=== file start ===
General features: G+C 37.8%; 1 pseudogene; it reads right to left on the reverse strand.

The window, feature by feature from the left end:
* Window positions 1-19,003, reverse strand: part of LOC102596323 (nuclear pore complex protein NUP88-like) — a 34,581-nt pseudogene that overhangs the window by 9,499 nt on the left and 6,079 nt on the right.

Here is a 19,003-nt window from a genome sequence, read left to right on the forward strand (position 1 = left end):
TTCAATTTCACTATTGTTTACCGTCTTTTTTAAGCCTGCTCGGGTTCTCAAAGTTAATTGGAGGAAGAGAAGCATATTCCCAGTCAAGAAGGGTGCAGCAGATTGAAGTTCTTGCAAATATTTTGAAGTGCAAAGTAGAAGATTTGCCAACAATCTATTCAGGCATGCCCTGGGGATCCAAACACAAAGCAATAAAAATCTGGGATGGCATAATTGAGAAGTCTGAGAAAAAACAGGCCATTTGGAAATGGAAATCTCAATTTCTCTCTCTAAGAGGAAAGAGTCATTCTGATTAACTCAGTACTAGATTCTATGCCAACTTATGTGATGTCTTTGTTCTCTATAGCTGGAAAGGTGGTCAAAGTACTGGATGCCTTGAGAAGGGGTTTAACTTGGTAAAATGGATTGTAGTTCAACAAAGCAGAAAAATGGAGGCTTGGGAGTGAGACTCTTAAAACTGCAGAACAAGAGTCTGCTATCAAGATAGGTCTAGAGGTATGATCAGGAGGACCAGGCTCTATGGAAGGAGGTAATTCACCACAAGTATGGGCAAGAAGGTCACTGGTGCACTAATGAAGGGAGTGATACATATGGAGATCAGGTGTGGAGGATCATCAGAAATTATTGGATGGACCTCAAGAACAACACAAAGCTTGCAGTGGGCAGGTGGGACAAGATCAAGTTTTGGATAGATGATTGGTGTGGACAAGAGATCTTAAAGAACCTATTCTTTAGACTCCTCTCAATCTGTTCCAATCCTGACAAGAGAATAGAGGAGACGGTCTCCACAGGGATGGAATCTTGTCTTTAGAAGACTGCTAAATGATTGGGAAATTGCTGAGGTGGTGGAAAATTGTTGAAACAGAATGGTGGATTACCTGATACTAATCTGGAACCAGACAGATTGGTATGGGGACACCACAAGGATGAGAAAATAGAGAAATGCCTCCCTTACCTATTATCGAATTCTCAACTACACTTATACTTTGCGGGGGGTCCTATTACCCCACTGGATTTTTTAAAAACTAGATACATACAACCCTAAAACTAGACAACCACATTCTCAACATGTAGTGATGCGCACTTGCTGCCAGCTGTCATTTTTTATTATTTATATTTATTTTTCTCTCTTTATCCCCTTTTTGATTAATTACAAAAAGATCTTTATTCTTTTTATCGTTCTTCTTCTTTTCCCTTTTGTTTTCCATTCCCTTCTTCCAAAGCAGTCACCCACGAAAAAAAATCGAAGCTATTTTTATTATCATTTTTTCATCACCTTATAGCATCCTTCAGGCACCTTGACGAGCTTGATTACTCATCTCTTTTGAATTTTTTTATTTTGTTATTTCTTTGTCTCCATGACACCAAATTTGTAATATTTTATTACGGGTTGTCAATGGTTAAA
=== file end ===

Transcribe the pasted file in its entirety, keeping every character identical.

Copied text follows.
General features: G+C 37.8%; 1 pseudogene; it reads right to left on the reverse strand.

The window, feature by feature from the left end:
* Window positions 1-19,003, reverse strand: part of LOC102596323 (nuclear pore complex protein NUP88-like) — a 34,581-nt pseudogene that overhangs the window by 9,499 nt on the left and 6,079 nt on the right.

Here is a 19,003-nt window from a genome sequence, read left to right on the forward strand (position 1 = left end):
TTCAATTTCACTATTGTTTACCGTCTTTTTTAAGCCTGCTCGGGTTCTCAAAGTTAATTGGAGGAAGAGAAGCATATTCCCAGTCAAGAAGGGTGCAGCAGATTGAAGTTCTTGCAAATATTTTGAAGTGCAAAGTAGAAGATTTGCCAACAATCTATTCAGGCATGCCCTGGGGATCCAAACACAAAGCAATAAAAATCTGGGATGGCATAATTGAGAAGTCTGAGAAAAAACAGGCCATTTGGAAATGGAAATCTCAATTTCTCTCTCTAAGAGGAAAGAGTCATTCTGATTAACTCAGTACTAGATTCTATGCCAACTTATGTGATGTCTTTGTTCTCTATAGCTGGAAAGGTGGTCAAAGTACTGGATGCCTTGAGAAGGGGTTTAACTTGGTAAAATGGATTGTAGTTCAACAAAGCAGAAAAATGGAGGCTTGGGAGTGAGACTCTTAAAACTGCAGAACAAGAGTCTGCTATCAAGATAGGTCTAGAGGTATGATCAGGAGGACCAGGCTCTATGGAAGGAGGTAATTCACCACAAGTATGGGCAAGAAGGTCACTGGTGCACTAATGAAGGGAGTGATACATATGGAGATCAGGTGTGGAGGATCATCAGAAATTATTGGATGGACCTCAAGAACAACACAAAGCTTGCAGTGGGCAGGTGGGACAAGATCAAGTTTTGGATAGATGATTGGTGTGGACAAGAGATCTTAAAGAACCTATTCTTTAGACTCCTCTCAATCTGTTCCAATCCTGACAAGAGAATAGAGGAGACGGTCTCCACAGGGATGGAATCTTGTCTTTAGAAGACTGCTAAATGATTGGGAAATTGCTGAGGTGGTGGAAAATTGTTGAAACAGAATGGTGGATTACCTGATACTAATCTGGAACCAGACAGATTGGTATGGGGACACCACAAGGATGAGAAAATAGAGAAATGCCTCCCTTACCTATTATCGAATTCTCAACTACACTTATACTTTGCGGGGGGTCCTATTACCCCACTGGATTTTTTAAAAACTAGATACATACAACCCTAAAACTAGACAACCACATTCTCAACATGTAGTGATGCGCACTTGCTGCCAGCTGTCATTTTTTATTATTTATATTTATTTTTCTCTCTTTATCCCCTTTTTGATTAATTACAAAAAGATCTTTATTCTTTTTATCGTTCTTCTTCTTTTCCCTTTTGTTTTCCATTCCCTTCTTCCAAAGCAGTCACCCACGAAAAAAAATCGAAGCTATTTTTATTATCATTTTTTCATCACCTTATAGCATCCTTCAGGCACCTTGACGAGCTTGATTACTCATCTCTTTTGAATTTTTTTATTTTGTTATTTCTTTGTCTCCATGACACCAAATTTGTAATATTTTATTACGGGTTGTCAATGGTTAAA